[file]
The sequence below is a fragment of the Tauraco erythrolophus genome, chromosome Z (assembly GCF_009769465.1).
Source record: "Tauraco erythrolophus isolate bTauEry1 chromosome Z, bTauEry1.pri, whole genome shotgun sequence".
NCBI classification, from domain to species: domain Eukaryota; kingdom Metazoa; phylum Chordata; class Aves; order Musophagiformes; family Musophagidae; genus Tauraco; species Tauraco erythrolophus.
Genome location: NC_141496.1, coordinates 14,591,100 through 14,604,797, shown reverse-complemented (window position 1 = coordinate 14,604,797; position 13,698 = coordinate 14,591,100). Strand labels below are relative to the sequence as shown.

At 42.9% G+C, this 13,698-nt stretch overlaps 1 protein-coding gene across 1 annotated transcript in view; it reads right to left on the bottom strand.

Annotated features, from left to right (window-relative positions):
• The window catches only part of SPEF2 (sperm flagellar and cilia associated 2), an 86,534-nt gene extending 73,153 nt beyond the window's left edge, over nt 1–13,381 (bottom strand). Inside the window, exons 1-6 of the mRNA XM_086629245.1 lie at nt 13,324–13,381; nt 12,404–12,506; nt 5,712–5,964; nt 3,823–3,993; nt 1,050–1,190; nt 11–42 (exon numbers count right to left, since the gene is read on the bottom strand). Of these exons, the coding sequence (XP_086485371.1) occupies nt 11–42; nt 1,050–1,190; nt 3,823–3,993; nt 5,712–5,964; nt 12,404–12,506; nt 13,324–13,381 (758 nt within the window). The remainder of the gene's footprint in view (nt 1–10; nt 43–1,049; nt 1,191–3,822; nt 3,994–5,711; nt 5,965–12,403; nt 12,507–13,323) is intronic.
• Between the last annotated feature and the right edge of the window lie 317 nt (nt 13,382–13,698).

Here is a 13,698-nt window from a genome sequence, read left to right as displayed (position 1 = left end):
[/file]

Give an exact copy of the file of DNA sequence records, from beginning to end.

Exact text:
The sequence below is a fragment of the Tauraco erythrolophus genome, chromosome Z (assembly GCF_009769465.1).
Source record: "Tauraco erythrolophus isolate bTauEry1 chromosome Z, bTauEry1.pri, whole genome shotgun sequence".
NCBI classification, from domain to species: domain Eukaryota; kingdom Metazoa; phylum Chordata; class Aves; order Musophagiformes; family Musophagidae; genus Tauraco; species Tauraco erythrolophus.
Genome location: NC_141496.1, coordinates 14,591,100 through 14,604,797, shown reverse-complemented (window position 1 = coordinate 14,604,797; position 13,698 = coordinate 14,591,100). Strand labels below are relative to the sequence as shown.

At 42.9% G+C, this 13,698-nt stretch overlaps 1 protein-coding gene across 1 annotated transcript in view; it reads right to left on the bottom strand.

Annotated features, from left to right (window-relative positions):
• The window catches only part of SPEF2 (sperm flagellar and cilia associated 2), an 86,534-nt gene extending 73,153 nt beyond the window's left edge, over nt 1–13,381 (bottom strand). Inside the window, exons 1-6 of the mRNA XM_086629245.1 lie at nt 13,324–13,381; nt 12,404–12,506; nt 5,712–5,964; nt 3,823–3,993; nt 1,050–1,190; nt 11–42 (exon numbers count right to left, since the gene is read on the bottom strand). Of these exons, the coding sequence (XP_086485371.1) occupies nt 11–42; nt 1,050–1,190; nt 3,823–3,993; nt 5,712–5,964; nt 12,404–12,506; nt 13,324–13,381 (758 nt within the window). The remainder of the gene's footprint in view (nt 1–10; nt 43–1,049; nt 1,191–3,822; nt 3,994–5,711; nt 5,965–12,403; nt 12,507–13,323) is intronic.
• Between the last annotated feature and the right edge of the window lie 317 nt (nt 13,382–13,698).

Here is a 13,698-nt window from a genome sequence, read left to right as displayed (position 1 = left end):